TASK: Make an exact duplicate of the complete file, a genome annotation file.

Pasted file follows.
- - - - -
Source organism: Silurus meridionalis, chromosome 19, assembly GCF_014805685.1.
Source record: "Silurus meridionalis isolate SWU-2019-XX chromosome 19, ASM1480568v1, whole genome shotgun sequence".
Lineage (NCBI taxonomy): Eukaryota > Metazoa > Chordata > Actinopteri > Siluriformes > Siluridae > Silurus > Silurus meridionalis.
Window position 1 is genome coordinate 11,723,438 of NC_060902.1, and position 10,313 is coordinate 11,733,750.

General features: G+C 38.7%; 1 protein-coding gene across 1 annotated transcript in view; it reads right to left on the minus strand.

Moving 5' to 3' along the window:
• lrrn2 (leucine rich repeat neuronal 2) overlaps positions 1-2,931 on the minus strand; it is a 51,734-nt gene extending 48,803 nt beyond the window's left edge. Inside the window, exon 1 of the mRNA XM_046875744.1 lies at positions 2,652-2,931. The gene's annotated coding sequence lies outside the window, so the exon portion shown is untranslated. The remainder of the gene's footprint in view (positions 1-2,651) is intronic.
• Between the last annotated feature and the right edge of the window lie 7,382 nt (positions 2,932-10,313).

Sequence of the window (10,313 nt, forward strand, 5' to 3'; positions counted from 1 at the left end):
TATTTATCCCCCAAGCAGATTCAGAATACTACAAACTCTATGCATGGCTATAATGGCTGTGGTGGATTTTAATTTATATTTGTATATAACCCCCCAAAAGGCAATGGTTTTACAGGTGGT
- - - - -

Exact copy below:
Source organism: Silurus meridionalis, chromosome 19, assembly GCF_014805685.1.
Source record: "Silurus meridionalis isolate SWU-2019-XX chromosome 19, ASM1480568v1, whole genome shotgun sequence".
Lineage (NCBI taxonomy): Eukaryota > Metazoa > Chordata > Actinopteri > Siluriformes > Siluridae > Silurus > Silurus meridionalis.
Window position 1 is genome coordinate 11,723,438 of NC_060902.1, and position 10,313 is coordinate 11,733,750.

General features: G+C 38.7%; 1 protein-coding gene across 1 annotated transcript in view; it reads right to left on the minus strand.

Moving 5' to 3' along the window:
• lrrn2 (leucine rich repeat neuronal 2) overlaps positions 1-2,931 on the minus strand; it is a 51,734-nt gene extending 48,803 nt beyond the window's left edge. Inside the window, exon 1 of the mRNA XM_046875744.1 lies at positions 2,652-2,931. The gene's annotated coding sequence lies outside the window, so the exon portion shown is untranslated. The remainder of the gene's footprint in view (positions 1-2,651) is intronic.
• Between the last annotated feature and the right edge of the window lie 7,382 nt (positions 2,932-10,313).

Sequence of the window (10,313 nt, forward strand, 5' to 3'; positions counted from 1 at the left end):
TATTTATCCCCCAAGCAGATTCAGAATACTACAAACTCTATGCATGGCTATAATGGCTGTGGTGGATTTTAATTTATATTTGTATATAACCCCCCAAAAGGCAATGGTTTTACAGGTGGT